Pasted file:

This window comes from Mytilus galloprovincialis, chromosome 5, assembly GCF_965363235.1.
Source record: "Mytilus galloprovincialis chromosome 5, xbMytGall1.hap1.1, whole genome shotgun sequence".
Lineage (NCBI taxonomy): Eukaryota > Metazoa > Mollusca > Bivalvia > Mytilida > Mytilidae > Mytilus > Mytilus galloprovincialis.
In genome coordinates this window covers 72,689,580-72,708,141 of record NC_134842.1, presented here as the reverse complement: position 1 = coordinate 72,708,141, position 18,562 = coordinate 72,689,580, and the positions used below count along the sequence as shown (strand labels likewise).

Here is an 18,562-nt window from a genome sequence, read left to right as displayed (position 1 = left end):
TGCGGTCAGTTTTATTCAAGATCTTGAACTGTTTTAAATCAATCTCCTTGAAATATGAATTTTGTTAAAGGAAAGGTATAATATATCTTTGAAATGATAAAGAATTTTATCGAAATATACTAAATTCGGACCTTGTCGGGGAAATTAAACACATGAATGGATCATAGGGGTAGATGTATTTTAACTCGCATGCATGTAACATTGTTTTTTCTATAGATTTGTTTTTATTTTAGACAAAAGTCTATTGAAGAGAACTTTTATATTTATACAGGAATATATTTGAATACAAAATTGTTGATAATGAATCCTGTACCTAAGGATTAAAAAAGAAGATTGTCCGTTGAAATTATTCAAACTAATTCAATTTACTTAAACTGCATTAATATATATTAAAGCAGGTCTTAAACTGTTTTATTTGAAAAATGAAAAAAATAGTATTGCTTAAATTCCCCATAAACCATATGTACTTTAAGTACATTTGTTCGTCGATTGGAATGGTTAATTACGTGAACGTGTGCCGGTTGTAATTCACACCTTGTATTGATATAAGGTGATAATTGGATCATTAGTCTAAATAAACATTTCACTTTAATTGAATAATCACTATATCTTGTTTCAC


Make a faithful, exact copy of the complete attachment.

This window comes from Mytilus galloprovincialis, chromosome 5, assembly GCF_965363235.1.
Source record: "Mytilus galloprovincialis chromosome 5, xbMytGall1.hap1.1, whole genome shotgun sequence".
Lineage (NCBI taxonomy): Eukaryota > Metazoa > Mollusca > Bivalvia > Mytilida > Mytilidae > Mytilus > Mytilus galloprovincialis.
In genome coordinates this window covers 72,689,580-72,708,141 of record NC_134842.1, presented here as the reverse complement: position 1 = coordinate 72,708,141, position 18,562 = coordinate 72,689,580, and the positions used below count along the sequence as shown (strand labels likewise).

Here is an 18,562-nt window from a genome sequence, read left to right as displayed (position 1 = left end):
TGCGGTCAGTTTTATTCAAGATCTTGAACTGTTTTAAATCAATCTCCTTGAAATATGAATTTTGTTAAAGGAAAGGTATAATATATCTTTGAAATGATAAAGAATTTTATCGAAATATACTAAATTCGGACCTTGTCGGGGAAATTAAACACATGAATGGATCATAGGGGTAGATGTATTTTAACTCGCATGCATGTAACATTGTTTTTTCTATAGATTTGTTTTTATTTTAGACAAAAGTCTATTGAAGAGAACTTTTATATTTATACAGGAATATATTTGAATACAAAATTGTTGATAATGAATCCTGTACCTAAGGATTAAAAAAGAAGATTGTCCGTTGAAATTATTCAAACTAATTCAATTTACTTAAACTGCATTAATATATATTAAAGCAGGTCTTAAACTGTTTTATTTGAAAAATGAAAAAAATAGTATTGCTTAAATTCCCCATAAACCATATGTACTTTAAGTACATTTGTTCGTCGATTGGAATGGTTAATTACGTGAACGTGTGCCGGTTGTAATTCACACCTTGTATTGATATAAGGTGATAATTGGATCATTAGTCTAAATAAACATTTCACTTTAATTGAATAATCACTATATCTTGTTTCAC